Another benefit of higher interest rates is scale.  Some of the interest rate debate seems like it is arguing about the color of the drapes when the house is burning.  More money means more capital for expansion.  If an MFI is making a decent amount from their existing clients in low-risk areas, they will be more likely to venture into financially riskier areas, serving the rural poor that have really been left behind.  If an MFI has razor-thin margins, the prospect of entering a market where the clients are the poorest of the poor and are less likely to be able to repay their loans is less appealing.  But if a buffer exists, an MFI can effectively subsidize the cost of expansion and hedge against risk by continuing to earn a profit off their more reliable customers.

Profitability also attracts other institutions to the game.  More NGOs will be attracted to microfinance markets when they are shown to be profitable.  If NGOs are turning a little bit of profit from their activities, formal financial institutions (banks, credit unions) might see the potential in the microfinance market and begin tailoring services to the poor.  The original social goal of microfinance has been to bank the unbanked, to bring the billions of women operating in the informal sector into the light and give them access to financial services.  If this is part of the social mission, then turning a profit supports the goal.

Lastly, MFIs can benefit hugely from investments in technology.  Using database systems to track loans and monitor repayment rates means MFIs can more effectively manage their portfolio and take preventive measures when problems are identified.  Having a strong MIS (management and information systems) department is critical to the success of an institution, because it can lower operating costs and improve the level of service an MFI can offer its customers.  Ultimately, when these investments are beneficial and productive for the institution, costs fall, allowing the MFI to reduce interest rates to its clients.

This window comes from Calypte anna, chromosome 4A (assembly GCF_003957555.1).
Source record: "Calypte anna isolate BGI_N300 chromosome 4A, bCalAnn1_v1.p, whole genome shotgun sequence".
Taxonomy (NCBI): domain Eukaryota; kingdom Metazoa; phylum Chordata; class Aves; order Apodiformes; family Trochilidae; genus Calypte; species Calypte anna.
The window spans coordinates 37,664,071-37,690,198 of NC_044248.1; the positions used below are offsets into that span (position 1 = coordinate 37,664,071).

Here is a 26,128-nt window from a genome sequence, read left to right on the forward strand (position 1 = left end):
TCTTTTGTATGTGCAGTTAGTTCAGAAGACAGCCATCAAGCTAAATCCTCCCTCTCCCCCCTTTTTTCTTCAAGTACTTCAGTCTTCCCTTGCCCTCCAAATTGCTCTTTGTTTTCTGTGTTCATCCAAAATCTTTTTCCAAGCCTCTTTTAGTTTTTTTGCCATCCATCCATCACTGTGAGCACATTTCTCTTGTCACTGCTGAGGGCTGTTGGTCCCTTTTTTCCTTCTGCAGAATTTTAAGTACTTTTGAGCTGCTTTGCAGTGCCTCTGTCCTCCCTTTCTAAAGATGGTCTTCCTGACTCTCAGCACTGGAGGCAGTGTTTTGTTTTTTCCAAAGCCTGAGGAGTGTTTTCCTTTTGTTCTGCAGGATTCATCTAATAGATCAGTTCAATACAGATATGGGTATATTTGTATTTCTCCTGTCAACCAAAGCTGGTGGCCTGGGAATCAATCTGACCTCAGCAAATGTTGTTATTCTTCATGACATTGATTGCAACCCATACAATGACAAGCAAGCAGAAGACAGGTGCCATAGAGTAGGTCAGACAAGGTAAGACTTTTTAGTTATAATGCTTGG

In a guest post on the CGAP Microfinance blog, Casey Wilson of Wokai, a China-focused microfinance operation, discusses why interest rates in China are actually too low:

As Muhammad Yunus indicated, the focus of microfinance should be on providing opportunities to the poor, not to profit from them.  However, microfinance was always intended to be a sustainable and scalable way to help the poor—one that compensates a lender for the opportunity cost of lending out money enough that the lender can provide more microloans to more people.  Thus, it is a mistake to think that 1) interest rates on microloans should be judged by a universal standard and 2) that interest rates above a certain threshold (e.g. 20%) indicate that a MFI has lost focus on its mission.  MFIs have a responsibility to sustain and scale their operations.  This will mean raising interest rates.  But, it’s a certainty that the hundreds of millions of potential borrowers in China who would gain access to credit would think the higher cost is worth it.

Capacity-building is a mantra in development.  Skills-training and infrastructure investments are key to creating long-term solutions to poverty.  But these things require money, usually from major donors and foreign governments.  Microfinance prides itself on being a financially-sustainable poverty alleviation tool.  To that end, I think it is important to embrace profitability as a means of enhancing this tool.  In the end, the social mission will remain intact, and microfinance will become available on a much larger scale.